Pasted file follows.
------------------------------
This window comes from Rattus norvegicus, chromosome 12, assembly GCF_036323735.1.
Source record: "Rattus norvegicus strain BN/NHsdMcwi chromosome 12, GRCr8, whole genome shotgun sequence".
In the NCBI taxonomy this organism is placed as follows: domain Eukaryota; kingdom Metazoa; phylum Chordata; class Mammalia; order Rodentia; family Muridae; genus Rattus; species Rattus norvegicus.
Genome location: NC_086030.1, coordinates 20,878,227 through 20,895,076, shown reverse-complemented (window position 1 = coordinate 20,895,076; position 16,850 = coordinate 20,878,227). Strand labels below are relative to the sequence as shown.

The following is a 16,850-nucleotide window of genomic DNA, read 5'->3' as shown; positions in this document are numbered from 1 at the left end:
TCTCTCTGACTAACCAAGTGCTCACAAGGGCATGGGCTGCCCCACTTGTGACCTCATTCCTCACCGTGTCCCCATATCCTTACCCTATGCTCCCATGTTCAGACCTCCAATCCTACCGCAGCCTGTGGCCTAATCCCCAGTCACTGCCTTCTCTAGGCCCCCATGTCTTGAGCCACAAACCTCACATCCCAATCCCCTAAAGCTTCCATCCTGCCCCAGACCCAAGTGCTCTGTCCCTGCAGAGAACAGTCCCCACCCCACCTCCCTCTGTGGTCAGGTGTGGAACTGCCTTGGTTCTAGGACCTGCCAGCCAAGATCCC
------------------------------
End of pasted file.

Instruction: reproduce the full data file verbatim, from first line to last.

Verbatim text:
This window comes from Rattus norvegicus, chromosome 12, assembly GCF_036323735.1.
Source record: "Rattus norvegicus strain BN/NHsdMcwi chromosome 12, GRCr8, whole genome shotgun sequence".
In the NCBI taxonomy this organism is placed as follows: domain Eukaryota; kingdom Metazoa; phylum Chordata; class Mammalia; order Rodentia; family Muridae; genus Rattus; species Rattus norvegicus.
Genome location: NC_086030.1, coordinates 20,878,227 through 20,895,076, shown reverse-complemented (window position 1 = coordinate 20,895,076; position 16,850 = coordinate 20,878,227). Strand labels below are relative to the sequence as shown.

The following is a 16,850-nucleotide window of genomic DNA, read 5'->3' as shown; positions in this document are numbered from 1 at the left end:
TCTCTCTGACTAACCAAGTGCTCACAAGGGCATGGGCTGCCCCACTTGTGACCTCATTCCTCACCGTGTCCCCATATCCTTACCCTATGCTCCCATGTTCAGACCTCCAATCCTACCGCAGCCTGTGGCCTAATCCCCAGTCACTGCCTTCTCTAGGCCCCCATGTCTTGAGCCACAAACCTCACATCCCAATCCCCTAAAGCTTCCATCCTGCCCCAGACCCAAGTGCTCTGTCCCTGCAGAGAACAGTCCCCACCCCACCTCCCTCTGTGGTCAGGTGTGGAACTGCCTTGGTTCTAGGACCTGCCAGCCAAGATCCC